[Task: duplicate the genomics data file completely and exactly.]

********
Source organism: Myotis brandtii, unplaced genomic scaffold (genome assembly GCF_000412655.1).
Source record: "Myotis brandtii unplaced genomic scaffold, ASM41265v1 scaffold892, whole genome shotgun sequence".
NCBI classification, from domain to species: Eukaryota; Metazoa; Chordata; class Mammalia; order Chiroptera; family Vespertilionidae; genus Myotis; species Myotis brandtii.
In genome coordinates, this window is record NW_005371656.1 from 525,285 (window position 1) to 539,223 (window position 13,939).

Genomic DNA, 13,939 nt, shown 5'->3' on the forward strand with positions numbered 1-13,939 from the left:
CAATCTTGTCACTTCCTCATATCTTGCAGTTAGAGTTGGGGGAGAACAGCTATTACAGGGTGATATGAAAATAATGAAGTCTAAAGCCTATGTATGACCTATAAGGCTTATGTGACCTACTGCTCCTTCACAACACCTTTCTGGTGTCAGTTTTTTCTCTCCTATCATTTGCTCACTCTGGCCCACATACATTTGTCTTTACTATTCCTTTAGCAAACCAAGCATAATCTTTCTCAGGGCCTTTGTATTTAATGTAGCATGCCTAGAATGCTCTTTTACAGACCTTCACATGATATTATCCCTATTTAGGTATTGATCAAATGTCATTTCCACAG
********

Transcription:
Source organism: Myotis brandtii, unplaced genomic scaffold (genome assembly GCF_000412655.1).
Source record: "Myotis brandtii unplaced genomic scaffold, ASM41265v1 scaffold892, whole genome shotgun sequence".
NCBI classification, from domain to species: Eukaryota; Metazoa; Chordata; class Mammalia; order Chiroptera; family Vespertilionidae; genus Myotis; species Myotis brandtii.
In genome coordinates, this window is record NW_005371656.1 from 525,285 (window position 1) to 539,223 (window position 13,939).

Genomic DNA, 13,939 nt, shown 5'->3' on the forward strand with positions numbered 1-13,939 from the left:
CAATCTTGTCACTTCCTCATATCTTGCAGTTAGAGTTGGGGGAGAACAGCTATTACAGGGTGATATGAAAATAATGAAGTCTAAAGCCTATGTATGACCTATAAGGCTTATGTGACCTACTGCTCCTTCACAACACCTTTCTGGTGTCAGTTTTTTCTCTCCTATCATTTGCTCACTCTGGCCCACATACATTTGTCTTTACTATTCCTTTAGCAAACCAAGCATAATCTTTCTCAGGGCCTTTGTATTTAATGTAGCATGCCTAGAATGCTCTTTTACAGACCTTCACATGATATTATCCCTATTTAGGTATTGATCAAATGTCATTTCCACAG